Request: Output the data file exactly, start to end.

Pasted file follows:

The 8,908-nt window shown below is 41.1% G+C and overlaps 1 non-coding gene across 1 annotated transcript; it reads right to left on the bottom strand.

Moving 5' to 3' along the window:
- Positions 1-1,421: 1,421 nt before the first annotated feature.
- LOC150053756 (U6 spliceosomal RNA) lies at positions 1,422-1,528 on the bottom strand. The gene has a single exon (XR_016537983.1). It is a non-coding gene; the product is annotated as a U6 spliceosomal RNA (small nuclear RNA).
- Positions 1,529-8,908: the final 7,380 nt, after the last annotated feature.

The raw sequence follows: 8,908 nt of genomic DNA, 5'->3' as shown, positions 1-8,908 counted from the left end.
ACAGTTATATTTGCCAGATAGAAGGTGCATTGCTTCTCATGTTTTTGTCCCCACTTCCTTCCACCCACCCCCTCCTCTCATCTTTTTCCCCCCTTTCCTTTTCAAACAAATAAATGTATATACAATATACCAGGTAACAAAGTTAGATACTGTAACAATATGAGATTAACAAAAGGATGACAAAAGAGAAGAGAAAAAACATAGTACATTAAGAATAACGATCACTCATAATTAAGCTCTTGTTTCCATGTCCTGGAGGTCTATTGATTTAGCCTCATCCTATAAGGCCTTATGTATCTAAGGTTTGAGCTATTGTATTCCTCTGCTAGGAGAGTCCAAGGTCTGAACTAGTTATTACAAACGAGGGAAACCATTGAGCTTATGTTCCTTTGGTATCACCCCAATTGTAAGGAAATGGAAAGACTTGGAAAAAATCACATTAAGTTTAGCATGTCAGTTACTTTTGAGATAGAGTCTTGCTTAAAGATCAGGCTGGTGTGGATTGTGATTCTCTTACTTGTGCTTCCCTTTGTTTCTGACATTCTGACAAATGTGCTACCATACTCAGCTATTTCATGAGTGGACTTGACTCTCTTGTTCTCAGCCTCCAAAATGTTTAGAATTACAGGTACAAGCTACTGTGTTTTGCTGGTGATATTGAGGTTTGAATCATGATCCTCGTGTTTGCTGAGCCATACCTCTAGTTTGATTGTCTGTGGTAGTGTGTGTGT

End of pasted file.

The 8,908-nt window shown below is 41.1% G+C and overlaps 1 non-coding gene across 1 annotated transcript; it reads right to left on the bottom strand.

Moving 5' to 3' along the window:
- Positions 1-1,421: 1,421 nt before the first annotated feature.
- LOC150053756 (U6 spliceosomal RNA) lies at positions 1,422-1,528 on the bottom strand. The gene has a single exon (XR_016537983.1). It is a non-coding gene; the product is annotated as a U6 spliceosomal RNA (small nuclear RNA).
- Positions 1,529-8,908: the final 7,380 nt, after the last annotated feature.

The raw sequence follows: 8,908 nt of genomic DNA, 5'->3' as shown, positions 1-8,908 counted from the left end.
ACAGTTATATTTGCCAGATAGAAGGTGCATTGCTTCTCATGTTTTTGTCCCCACTTCCTTCCACCCACCCCCTCCTCTCATCTTTTTCCCCCCTTTCCTTTTCAAACAAATAAATGTATATACAATATACCAGGTAACAAAGTTAGATACTGTAACAATATGAGATTAACAAAAGGATGACAAAAGAGAAGAGAAAAAACATAGTACATTAAGAATAACGATCACTCATAATTAAGCTCTTGTTTCCATGTCCTGGAGGTCTATTGATTTAGCCTCATCCTATAAGGCCTTATGTATCTAAGGTTTGAGCTATTGTATTCCTCTGCTAGGAGAGTCCAAGGTCTGAACTAGTTATTACAAACGAGGGAAACCATTGAGCTTATGTTCCTTTGGTATCACCCCAATTGTAAGGAAATGGAAAGACTTGGAAAAAATCACATTAAGTTTAGCATGTCAGTTACTTTTGAGATAGAGTCTTGCTTAAAGATCAGGCTGGTGTGGATTGTGATTCTCTTACTTGTGCTTCCCTTTGTTTCTGACATTCTGACAAATGTGCTACCATACTCAGCTATTTCATGAGTGGACTTGACTCTCTTGTTCTCAGCCTCCAAAATGTTTAGAATTACAGGTACAAGCTACTGTGTTTTGCTGGTGATATTGAGGTTTGAATCATGATCCTCGTGTTTGCTGAGCCATACCTCTAGTTTGATTGTCTGTGGTAGTGTGTGTGT